Investigating the effect of oil spills
on the environment and public health.
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Funding Source: Year One Block Grant - The Alabama Marine Environmental Science Consortium

Project Overview

Enhanced Detection of Hydrocabons through Optical Scattering

Principal Investigator
University of South Alabama
Department of Electrical and Computer Engineering


The proposed program would develop a low cost optical sensor for detection of oil and oil-derived substances suspended underwater.  The sensor will be based on commerical-off-the-shelf components and developed to interface with existing ocean drifters or previously deployed sensor networks. The sensor will use a highly lipophilic material to locally enhance the concentration of hydrocarbons and improve the optical absorbance for detection.

The proposed sensor  will combine inexpensive proven absorption technologies to detect oil in water.  The main limitation of absorption based detection has always been the minimum detectable concentration.  Since absorption is a function of path length, the typical solution is to extend the optical path so more of the absorbing material can interact with the light.  Another approach is to virtually increase the path length through use of a cavity structure. The proposed sensor uses a lipophilic material to act as a amplifying medium in a cavity.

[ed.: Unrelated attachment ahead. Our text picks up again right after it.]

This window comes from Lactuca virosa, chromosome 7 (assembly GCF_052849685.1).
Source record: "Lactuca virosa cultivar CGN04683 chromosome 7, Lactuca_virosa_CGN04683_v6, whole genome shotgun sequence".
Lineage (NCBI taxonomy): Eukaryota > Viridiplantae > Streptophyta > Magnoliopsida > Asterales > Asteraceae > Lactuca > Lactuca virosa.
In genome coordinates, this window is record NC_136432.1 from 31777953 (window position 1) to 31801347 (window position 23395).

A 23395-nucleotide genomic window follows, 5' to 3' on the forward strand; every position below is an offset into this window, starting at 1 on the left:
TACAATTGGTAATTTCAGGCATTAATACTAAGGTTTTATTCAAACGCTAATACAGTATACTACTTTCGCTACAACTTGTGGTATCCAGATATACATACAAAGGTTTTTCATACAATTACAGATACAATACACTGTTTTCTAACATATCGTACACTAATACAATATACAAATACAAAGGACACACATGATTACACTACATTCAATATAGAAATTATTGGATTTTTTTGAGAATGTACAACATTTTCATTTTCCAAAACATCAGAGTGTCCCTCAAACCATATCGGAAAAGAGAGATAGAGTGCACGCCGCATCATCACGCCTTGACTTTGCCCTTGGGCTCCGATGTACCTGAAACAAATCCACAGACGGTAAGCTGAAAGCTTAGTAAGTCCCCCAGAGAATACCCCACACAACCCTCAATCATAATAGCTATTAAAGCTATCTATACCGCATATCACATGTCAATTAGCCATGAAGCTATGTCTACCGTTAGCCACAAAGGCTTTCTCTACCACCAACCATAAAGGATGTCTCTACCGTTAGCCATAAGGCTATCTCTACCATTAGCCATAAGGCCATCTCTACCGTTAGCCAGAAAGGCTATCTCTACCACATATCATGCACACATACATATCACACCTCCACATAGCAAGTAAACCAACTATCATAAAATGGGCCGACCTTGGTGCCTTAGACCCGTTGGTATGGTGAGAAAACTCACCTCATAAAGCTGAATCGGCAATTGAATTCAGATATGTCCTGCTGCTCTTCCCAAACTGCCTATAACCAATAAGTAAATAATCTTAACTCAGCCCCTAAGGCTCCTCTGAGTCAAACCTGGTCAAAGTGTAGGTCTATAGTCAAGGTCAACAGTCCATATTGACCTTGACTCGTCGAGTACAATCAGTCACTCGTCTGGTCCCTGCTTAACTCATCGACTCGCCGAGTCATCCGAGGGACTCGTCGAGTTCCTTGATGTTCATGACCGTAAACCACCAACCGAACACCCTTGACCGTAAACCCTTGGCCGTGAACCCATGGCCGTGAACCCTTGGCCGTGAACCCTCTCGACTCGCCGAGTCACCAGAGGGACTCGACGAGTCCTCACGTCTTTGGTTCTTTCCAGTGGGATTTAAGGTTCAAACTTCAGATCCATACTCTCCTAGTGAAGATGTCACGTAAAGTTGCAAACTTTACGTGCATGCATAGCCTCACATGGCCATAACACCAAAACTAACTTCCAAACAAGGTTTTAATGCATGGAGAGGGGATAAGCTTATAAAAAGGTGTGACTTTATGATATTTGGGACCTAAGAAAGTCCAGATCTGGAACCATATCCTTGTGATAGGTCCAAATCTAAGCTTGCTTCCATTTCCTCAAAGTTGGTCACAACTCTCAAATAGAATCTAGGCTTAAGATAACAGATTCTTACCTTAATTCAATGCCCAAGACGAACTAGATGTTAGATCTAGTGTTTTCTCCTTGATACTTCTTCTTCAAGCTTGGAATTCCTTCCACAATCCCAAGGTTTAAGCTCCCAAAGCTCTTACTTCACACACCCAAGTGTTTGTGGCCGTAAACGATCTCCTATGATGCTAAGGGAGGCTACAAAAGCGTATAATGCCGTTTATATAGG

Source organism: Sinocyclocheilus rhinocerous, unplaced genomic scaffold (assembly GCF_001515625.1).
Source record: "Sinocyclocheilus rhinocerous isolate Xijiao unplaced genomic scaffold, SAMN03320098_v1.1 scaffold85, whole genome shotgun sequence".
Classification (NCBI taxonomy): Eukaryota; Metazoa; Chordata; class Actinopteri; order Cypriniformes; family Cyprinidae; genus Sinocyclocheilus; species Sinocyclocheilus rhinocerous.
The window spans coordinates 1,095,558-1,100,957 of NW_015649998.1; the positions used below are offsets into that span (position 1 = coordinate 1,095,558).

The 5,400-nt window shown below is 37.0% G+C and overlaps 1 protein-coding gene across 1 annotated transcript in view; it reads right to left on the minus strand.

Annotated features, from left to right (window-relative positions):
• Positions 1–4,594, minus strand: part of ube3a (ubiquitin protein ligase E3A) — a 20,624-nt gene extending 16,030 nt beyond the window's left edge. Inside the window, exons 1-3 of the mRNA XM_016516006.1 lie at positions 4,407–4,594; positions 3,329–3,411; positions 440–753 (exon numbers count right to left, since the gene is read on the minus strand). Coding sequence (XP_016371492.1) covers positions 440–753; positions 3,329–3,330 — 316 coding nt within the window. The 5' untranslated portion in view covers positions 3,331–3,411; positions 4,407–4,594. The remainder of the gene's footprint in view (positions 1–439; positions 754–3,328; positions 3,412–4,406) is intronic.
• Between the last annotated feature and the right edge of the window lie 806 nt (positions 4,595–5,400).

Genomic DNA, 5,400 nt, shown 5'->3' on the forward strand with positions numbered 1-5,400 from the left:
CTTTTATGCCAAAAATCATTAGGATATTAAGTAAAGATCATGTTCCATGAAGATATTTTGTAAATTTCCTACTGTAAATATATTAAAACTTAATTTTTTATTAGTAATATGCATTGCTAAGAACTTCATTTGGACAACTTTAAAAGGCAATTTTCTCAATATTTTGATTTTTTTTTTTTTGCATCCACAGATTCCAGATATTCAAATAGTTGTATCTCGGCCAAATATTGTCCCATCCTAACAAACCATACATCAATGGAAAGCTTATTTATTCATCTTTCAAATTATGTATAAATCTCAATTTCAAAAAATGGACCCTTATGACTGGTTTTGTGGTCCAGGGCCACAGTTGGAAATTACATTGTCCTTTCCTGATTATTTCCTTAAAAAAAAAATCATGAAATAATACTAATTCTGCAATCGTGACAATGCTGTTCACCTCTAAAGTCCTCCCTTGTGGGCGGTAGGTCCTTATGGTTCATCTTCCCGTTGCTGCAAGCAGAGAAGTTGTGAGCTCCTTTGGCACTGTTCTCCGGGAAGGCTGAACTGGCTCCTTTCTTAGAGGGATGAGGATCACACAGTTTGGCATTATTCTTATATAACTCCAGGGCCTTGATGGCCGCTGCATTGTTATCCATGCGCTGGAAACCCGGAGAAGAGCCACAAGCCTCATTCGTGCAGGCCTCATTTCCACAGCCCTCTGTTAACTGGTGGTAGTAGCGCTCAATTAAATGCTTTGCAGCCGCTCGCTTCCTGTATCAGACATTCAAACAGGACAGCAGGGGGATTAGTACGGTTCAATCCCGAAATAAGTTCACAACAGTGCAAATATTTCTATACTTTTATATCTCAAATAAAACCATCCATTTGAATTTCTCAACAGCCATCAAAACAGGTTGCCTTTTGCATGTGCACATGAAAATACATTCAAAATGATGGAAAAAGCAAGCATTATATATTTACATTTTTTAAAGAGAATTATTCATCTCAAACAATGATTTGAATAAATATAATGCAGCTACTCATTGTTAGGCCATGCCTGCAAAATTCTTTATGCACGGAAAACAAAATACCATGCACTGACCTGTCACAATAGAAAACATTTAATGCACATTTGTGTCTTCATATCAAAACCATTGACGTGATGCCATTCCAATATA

Unfortunately the material is opaque so instead of using a standard transmission based measurement, an optical scattering approach is used where both the transmission and acute angle reflective scattering is used to determine the concentration of hydrocarbons present.The overarching goal of the sensor development is to provide a valuable tool to scientists and engineers to collect essential data in real time.  That data can then be used to improve predictive models and enhance understanding of underlying processes of physical distribution, dispersion and dilution of oil and oil-derived substances.

This research was made possible by a grant from BP/The Gulf of Mexico Research Initiative.